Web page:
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Habitable planets could be much more widespread in the universe than previously understood
A new scientific model to understand the amount of our universe which is habitable developed by University of Aberdeen scientists is being announced today at the British Science Festival.
Vast areas of environment which support life are known to exist in the Earth’s subsurface but until now understanding of habitable environments on other planets has only taken into account their surfaces. The new model could vastly increase where we could expect to find life.
Sean McMahon from the University of Aberdeen’s School of Geosciences said: “Life ‘as we know it’ requires liquid water. Traditionally, planets have been considered ‘habitable’ if they are in the ‘Goldilocks zone’. They need to be not too close to their sun but also not too far away for liquid water to persist, rather than boiling or freezing, on the surface. However, we now know that many micro-organisms—perhaps half of all living things on Earth—reside deep in the rocky crust of the planet, not on the surface.”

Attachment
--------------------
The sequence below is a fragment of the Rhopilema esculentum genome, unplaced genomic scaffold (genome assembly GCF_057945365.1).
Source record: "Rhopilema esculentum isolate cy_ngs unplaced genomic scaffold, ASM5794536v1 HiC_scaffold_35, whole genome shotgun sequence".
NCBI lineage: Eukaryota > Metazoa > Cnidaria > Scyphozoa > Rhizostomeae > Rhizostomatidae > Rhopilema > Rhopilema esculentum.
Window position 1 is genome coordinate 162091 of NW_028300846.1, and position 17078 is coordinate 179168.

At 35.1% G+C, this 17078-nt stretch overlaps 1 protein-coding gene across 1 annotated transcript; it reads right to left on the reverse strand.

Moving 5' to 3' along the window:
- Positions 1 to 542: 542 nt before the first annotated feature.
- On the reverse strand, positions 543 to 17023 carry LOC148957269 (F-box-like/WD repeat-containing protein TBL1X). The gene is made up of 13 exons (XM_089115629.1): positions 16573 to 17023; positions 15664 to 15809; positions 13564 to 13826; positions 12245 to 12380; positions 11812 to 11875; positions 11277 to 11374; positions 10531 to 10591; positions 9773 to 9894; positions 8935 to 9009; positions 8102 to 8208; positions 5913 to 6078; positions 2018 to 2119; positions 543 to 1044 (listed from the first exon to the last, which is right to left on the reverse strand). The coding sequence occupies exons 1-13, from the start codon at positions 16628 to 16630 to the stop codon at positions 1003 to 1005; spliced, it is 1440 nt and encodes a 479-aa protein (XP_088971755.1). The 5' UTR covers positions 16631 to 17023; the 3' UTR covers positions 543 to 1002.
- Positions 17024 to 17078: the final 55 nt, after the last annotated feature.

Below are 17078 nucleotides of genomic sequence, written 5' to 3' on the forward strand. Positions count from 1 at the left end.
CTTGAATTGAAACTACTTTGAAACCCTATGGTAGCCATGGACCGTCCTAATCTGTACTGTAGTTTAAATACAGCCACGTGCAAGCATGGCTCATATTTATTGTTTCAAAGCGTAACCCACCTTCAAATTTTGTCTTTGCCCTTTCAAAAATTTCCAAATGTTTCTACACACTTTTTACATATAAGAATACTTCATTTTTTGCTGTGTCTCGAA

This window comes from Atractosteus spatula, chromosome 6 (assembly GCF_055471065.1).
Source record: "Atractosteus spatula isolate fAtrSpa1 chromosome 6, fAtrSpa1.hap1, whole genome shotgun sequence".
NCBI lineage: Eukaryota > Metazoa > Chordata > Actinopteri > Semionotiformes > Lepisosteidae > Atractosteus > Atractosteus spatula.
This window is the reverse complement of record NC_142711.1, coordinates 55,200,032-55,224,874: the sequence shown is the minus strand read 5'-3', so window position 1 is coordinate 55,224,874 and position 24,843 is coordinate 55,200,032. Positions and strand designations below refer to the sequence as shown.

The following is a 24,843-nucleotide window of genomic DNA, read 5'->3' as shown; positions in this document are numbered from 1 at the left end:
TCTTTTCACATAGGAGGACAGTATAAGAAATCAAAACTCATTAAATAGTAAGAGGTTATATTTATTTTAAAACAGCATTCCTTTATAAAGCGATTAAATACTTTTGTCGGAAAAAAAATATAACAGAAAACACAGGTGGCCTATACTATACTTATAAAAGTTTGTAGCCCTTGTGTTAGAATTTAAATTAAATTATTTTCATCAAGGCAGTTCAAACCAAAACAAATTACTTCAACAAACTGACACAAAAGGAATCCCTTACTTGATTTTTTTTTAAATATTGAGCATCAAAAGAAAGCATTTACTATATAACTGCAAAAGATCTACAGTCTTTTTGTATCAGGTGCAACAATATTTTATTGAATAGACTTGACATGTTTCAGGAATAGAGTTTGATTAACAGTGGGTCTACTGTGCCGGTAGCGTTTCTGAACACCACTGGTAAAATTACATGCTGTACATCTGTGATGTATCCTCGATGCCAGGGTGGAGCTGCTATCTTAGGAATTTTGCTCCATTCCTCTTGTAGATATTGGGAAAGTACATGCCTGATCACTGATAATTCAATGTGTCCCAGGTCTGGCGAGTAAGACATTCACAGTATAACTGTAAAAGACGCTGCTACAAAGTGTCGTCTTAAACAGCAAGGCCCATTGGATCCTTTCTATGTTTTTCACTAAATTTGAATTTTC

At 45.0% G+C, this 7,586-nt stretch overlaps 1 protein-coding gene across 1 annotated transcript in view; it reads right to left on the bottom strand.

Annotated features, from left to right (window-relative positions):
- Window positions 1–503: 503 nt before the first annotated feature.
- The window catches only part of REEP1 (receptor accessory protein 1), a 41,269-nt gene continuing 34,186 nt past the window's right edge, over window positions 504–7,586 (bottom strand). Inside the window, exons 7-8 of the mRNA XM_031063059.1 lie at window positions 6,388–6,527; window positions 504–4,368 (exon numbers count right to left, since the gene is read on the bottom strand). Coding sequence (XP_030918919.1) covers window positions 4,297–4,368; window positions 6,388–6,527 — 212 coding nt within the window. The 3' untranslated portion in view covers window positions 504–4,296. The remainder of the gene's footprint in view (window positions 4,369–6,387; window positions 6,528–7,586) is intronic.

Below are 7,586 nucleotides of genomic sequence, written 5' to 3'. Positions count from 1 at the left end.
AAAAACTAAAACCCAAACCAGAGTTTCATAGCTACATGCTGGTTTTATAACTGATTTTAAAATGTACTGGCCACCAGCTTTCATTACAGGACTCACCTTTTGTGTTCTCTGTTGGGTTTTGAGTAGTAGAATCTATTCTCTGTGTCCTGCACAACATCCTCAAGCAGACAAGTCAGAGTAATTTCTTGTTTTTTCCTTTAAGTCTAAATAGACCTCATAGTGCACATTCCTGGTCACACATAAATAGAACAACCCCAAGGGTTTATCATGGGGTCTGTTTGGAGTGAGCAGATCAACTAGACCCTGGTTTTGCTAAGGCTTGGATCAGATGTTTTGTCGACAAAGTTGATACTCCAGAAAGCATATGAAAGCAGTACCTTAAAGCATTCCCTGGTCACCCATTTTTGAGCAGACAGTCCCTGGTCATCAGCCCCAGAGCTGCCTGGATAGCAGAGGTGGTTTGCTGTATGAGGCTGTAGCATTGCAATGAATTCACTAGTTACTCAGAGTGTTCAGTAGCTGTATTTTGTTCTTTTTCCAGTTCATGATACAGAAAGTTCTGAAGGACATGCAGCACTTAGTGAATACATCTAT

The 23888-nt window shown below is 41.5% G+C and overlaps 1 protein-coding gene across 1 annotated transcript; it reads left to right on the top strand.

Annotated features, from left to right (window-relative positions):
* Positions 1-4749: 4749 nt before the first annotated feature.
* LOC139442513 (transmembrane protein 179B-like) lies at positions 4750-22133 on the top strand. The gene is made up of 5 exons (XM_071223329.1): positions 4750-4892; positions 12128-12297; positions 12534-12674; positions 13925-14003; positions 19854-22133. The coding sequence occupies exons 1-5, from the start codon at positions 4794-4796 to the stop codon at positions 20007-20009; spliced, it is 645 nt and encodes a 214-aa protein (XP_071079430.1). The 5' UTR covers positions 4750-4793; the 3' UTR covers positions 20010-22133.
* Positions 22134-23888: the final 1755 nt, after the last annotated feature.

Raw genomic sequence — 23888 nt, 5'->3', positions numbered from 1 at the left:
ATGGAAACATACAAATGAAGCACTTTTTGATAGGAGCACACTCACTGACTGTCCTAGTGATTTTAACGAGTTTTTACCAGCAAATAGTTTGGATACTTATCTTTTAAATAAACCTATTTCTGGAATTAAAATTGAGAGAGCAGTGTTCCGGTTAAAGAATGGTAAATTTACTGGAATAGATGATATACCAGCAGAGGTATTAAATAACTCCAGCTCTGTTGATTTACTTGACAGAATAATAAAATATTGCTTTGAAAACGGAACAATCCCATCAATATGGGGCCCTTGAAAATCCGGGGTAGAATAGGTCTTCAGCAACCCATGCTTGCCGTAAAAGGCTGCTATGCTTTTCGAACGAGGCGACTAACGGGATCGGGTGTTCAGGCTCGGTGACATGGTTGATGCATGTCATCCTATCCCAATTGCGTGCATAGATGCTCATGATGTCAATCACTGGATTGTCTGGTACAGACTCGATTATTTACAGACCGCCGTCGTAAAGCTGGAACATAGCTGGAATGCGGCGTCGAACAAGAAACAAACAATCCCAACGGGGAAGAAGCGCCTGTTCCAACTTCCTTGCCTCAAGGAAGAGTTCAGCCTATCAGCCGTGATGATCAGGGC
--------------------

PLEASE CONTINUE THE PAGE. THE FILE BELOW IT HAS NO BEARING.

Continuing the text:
Suns warm planet surfaces but heat also comes from planet interiors. Crust temperature increases with depth so planets that are too cold for liquid water on the surface may be sufficiently warm underground to support life.
Sean McMahon continues: “We have developed a new model to show how ‘Goldilocks zones’ can be calculated for underground water and hence life. Our model shows that habitable planets could be much more widespread than previously thought.”